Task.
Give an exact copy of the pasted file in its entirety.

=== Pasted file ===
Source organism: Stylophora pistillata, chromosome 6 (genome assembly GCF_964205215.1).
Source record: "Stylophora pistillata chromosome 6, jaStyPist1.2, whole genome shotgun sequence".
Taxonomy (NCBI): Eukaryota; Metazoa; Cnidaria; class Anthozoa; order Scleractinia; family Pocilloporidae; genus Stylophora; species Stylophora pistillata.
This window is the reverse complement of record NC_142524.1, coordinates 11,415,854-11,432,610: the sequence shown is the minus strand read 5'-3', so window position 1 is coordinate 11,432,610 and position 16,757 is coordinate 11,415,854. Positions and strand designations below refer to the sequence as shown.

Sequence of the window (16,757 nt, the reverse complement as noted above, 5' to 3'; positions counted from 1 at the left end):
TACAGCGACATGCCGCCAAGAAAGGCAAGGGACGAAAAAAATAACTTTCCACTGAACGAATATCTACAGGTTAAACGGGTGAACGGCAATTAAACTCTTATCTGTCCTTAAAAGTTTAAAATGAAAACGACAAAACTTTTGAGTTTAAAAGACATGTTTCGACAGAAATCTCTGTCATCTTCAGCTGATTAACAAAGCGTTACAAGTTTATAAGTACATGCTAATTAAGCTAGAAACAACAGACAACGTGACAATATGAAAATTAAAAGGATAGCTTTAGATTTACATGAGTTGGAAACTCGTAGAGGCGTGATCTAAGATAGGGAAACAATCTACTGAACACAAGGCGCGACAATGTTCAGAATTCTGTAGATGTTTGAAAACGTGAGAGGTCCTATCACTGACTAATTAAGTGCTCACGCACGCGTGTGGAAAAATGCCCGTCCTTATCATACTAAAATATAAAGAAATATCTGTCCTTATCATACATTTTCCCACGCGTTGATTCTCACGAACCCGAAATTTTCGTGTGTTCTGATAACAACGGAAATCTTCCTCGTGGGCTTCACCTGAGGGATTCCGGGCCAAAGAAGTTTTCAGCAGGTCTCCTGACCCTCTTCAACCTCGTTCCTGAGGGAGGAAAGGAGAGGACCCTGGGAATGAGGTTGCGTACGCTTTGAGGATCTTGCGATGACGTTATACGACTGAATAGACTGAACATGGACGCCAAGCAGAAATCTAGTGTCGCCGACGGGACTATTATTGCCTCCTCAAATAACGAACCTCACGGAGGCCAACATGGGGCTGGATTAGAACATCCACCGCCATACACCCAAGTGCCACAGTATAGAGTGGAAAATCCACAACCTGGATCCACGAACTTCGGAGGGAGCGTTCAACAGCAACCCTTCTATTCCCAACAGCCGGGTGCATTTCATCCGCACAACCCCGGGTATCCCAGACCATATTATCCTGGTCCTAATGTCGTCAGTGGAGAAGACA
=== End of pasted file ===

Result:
Source organism: Stylophora pistillata, chromosome 6 (genome assembly GCF_964205215.1).
Source record: "Stylophora pistillata chromosome 6, jaStyPist1.2, whole genome shotgun sequence".
Taxonomy (NCBI): Eukaryota; Metazoa; Cnidaria; class Anthozoa; order Scleractinia; family Pocilloporidae; genus Stylophora; species Stylophora pistillata.
This window is the reverse complement of record NC_142524.1, coordinates 11,415,854-11,432,610: the sequence shown is the minus strand read 5'-3', so window position 1 is coordinate 11,432,610 and position 16,757 is coordinate 11,415,854. Positions and strand designations below refer to the sequence as shown.

Sequence of the window (16,757 nt, the reverse complement as noted above, 5' to 3'; positions counted from 1 at the left end):
TACAGCGACATGCCGCCAAGAAAGGCAAGGGACGAAAAAAATAACTTTCCACTGAACGAATATCTACAGGTTAAACGGGTGAACGGCAATTAAACTCTTATCTGTCCTTAAAAGTTTAAAATGAAAACGACAAAACTTTTGAGTTTAAAAGACATGTTTCGACAGAAATCTCTGTCATCTTCAGCTGATTAACAAAGCGTTACAAGTTTATAAGTACATGCTAATTAAGCTAGAAACAACAGACAACGTGACAATATGAAAATTAAAAGGATAGCTTTAGATTTACATGAGTTGGAAACTCGTAGAGGCGTGATCTAAGATAGGGAAACAATCTACTGAACACAAGGCGCGACAATGTTCAGAATTCTGTAGATGTTTGAAAACGTGAGAGGTCCTATCACTGACTAATTAAGTGCTCACGCACGCGTGTGGAAAAATGCCCGTCCTTATCATACTAAAATATAAAGAAATATCTGTCCTTATCATACATTTTCCCACGCGTTGATTCTCACGAACCCGAAATTTTCGTGTGTTCTGATAACAACGGAAATCTTCCTCGTGGGCTTCACCTGAGGGATTCCGGGCCAAAGAAGTTTTCAGCAGGTCTCCTGACCCTCTTCAACCTCGTTCCTGAGGGAGGAAAGGAGAGGACCCTGGGAATGAGGTTGCGTACGCTTTGAGGATCTTGCGATGACGTTATACGACTGAATAGACTGAACATGGACGCCAAGCAGAAATCTAGTGTCGCCGACGGGACTATTATTGCCTCCTCAAATAACGAACCTCACGGAGGCCAACATGGGGCTGGATTAGAACATCCACCGCCATACACCCAAGTGCCACAGTATAGAGTGGAAAATCCACAACCTGGATCCACGAACTTCGGAGGGAGCGTTCAACAGCAACCCTTCTATTCCCAACAGCCGGGTGCATTTCATCCGCACAACCCCGGGTATCCCAGACCATATTATCCTGGTCCTAATGTCGTCAGTGGAGAAGACA